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Stewart, H. (1968). Levels of Experience of Thinking. Int. J. Psycho-Anal., 49:709-711.

(1968). International Journal of Psycho-Analysis, 49:709-711

Levels of Experience of Thinking

Harold Stewart

The problem that I wish to examine in this paper is that of the relationship between thinking, consciousness, and the mind. This will entail some examination of psychoanalytic theory concerning mental functioning which will be linked up with some clinical observations made during the analysis of a schizophrenic patient.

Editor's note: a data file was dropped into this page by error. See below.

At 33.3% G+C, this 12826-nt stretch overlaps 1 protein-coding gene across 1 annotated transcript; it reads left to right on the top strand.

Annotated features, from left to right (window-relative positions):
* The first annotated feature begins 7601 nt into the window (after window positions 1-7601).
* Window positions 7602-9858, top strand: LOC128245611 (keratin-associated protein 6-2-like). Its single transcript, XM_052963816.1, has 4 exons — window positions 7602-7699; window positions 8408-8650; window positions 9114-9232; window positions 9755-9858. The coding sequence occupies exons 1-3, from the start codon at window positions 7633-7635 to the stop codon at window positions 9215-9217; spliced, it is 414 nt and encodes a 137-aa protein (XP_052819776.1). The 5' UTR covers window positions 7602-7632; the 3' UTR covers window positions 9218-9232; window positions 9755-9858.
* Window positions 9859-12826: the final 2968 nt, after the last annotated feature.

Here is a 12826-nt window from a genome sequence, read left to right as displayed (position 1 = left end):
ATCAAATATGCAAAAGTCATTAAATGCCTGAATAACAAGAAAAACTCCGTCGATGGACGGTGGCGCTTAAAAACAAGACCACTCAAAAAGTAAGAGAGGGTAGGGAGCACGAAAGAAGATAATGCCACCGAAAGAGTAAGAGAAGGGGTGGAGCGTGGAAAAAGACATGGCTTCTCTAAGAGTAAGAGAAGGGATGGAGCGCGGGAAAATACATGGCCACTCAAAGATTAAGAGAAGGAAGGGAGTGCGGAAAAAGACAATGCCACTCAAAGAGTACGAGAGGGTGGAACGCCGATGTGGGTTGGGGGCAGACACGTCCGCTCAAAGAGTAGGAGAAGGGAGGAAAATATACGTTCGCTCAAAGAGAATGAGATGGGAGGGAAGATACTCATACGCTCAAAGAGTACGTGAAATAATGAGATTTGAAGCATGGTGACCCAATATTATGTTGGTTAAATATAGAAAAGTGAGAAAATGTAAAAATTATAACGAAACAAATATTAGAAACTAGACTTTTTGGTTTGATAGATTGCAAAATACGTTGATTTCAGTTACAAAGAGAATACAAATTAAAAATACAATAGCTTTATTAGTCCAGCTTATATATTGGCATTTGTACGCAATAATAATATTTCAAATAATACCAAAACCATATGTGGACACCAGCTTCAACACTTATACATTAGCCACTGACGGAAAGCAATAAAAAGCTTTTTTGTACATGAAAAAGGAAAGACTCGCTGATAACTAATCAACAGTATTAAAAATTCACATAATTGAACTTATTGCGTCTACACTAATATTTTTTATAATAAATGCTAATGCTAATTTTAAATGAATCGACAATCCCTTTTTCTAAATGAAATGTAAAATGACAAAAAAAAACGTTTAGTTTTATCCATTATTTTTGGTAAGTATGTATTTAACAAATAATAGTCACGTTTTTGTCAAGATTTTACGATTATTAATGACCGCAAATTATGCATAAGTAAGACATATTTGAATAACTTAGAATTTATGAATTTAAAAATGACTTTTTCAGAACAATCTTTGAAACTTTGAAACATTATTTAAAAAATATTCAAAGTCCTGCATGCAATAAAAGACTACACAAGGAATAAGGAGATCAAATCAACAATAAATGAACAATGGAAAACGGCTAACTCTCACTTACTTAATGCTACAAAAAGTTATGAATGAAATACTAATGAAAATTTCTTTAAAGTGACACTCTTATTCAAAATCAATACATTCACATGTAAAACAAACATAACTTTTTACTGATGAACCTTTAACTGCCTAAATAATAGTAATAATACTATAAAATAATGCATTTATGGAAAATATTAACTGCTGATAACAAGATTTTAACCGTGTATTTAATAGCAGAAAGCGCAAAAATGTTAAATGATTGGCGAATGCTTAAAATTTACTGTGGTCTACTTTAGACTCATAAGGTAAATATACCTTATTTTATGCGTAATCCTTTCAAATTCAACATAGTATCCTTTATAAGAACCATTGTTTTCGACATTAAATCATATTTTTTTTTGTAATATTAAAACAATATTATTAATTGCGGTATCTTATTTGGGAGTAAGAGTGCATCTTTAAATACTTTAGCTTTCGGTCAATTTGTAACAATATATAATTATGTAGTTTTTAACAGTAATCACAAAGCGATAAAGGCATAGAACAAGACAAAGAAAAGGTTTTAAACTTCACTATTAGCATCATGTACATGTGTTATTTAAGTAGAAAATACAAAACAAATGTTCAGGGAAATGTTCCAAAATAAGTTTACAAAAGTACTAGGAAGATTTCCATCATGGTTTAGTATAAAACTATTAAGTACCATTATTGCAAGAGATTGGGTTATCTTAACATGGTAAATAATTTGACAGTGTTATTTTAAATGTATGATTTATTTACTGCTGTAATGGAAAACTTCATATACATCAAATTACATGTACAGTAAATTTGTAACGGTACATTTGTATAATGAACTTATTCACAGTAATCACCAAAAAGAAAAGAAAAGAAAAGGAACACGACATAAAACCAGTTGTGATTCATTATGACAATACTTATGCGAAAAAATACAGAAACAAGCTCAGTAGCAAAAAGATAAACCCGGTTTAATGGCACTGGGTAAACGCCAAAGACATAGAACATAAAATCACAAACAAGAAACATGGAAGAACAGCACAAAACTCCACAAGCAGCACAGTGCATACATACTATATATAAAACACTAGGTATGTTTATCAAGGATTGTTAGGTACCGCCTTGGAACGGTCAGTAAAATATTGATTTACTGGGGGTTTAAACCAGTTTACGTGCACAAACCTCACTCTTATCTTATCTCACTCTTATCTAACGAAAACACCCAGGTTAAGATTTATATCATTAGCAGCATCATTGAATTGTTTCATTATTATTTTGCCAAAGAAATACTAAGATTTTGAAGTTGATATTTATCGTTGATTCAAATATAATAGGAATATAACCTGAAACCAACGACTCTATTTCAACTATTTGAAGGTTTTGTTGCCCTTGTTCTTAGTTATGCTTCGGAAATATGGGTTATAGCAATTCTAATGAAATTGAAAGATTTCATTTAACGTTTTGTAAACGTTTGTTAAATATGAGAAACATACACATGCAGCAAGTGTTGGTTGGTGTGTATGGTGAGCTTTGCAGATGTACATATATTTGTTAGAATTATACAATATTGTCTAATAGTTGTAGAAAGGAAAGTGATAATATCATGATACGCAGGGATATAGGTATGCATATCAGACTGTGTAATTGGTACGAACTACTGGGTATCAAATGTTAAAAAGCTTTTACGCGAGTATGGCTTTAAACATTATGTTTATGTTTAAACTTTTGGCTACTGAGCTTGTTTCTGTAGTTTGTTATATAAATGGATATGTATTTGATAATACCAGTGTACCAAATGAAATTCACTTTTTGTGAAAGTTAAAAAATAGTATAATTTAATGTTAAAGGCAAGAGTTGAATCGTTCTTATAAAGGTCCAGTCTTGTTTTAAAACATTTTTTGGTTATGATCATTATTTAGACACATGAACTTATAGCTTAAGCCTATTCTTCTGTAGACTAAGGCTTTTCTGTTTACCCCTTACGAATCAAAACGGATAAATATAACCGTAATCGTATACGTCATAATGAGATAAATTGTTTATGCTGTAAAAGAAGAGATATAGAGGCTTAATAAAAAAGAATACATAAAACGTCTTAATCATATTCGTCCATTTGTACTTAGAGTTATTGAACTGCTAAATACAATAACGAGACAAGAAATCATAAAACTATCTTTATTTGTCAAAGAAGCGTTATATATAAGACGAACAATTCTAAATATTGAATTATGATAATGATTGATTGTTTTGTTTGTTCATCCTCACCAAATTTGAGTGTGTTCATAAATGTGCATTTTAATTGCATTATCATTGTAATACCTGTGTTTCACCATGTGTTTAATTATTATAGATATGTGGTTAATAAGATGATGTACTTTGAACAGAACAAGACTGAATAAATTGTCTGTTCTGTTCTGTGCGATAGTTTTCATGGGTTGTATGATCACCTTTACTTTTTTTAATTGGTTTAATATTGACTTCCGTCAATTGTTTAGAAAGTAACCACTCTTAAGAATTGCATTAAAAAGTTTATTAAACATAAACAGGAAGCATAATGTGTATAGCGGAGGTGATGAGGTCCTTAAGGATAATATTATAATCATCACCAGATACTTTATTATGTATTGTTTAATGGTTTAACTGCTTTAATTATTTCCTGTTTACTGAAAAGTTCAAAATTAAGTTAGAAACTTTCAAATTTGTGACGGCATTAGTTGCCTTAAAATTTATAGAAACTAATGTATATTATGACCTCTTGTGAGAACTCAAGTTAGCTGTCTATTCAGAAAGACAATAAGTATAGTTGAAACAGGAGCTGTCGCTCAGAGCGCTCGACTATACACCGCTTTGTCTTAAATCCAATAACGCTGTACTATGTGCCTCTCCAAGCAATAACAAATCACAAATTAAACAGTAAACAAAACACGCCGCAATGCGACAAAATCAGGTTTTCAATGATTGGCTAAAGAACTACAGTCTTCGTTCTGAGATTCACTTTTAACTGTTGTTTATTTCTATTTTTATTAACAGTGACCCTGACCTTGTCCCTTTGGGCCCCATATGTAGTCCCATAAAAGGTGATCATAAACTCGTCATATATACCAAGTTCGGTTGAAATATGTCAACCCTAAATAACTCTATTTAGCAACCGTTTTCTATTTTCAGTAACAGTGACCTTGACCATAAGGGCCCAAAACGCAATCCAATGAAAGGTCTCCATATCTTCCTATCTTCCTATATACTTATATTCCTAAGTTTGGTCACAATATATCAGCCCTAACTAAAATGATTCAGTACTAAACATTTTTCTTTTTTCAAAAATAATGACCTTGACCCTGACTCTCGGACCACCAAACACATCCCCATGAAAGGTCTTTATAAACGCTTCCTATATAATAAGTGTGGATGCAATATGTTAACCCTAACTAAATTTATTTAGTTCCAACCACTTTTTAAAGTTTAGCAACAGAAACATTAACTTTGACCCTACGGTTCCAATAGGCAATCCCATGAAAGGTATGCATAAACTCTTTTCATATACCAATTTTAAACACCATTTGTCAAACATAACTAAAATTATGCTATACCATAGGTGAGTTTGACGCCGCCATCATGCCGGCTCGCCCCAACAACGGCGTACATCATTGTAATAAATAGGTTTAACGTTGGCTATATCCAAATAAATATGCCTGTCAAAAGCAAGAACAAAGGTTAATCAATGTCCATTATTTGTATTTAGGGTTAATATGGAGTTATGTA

We are all of us aware roughly what we mean by ordinary thinking. We conceptualize ourselves as possessing something which we call a mind, that we locate inside our head; and that we postulate its presence by the fact that we become aware of thoughts and perceptions which are said to be a function of this mind's activity. These thoughts and perceptions are usually meaningful in some way to us in that they serve as guides either to further lines of thought or to some physical activity. These thoughts and perceptions are said to be possessed of a factor called "psychic quality", which Freud (1895) described as "sensations which are different in a great multiplicity of ways and whose difference is distinguished according to its relations with the external would. Within this difference there are series, similarities, and so on, but there are in fact no quantities in it. It may be asked how qualities originate and where qualities originate." This description comes from the "Project for a Scientific Psychology", a pre-psychoanalytic work, but nevertheless is his only extensive account of his concept of "quality". We also know that this mind, by inference from clinical observations, has the property of unconscious thinking of which by definition we are not aware and that unconscious thoughts do not possess this property of "psychic quality".

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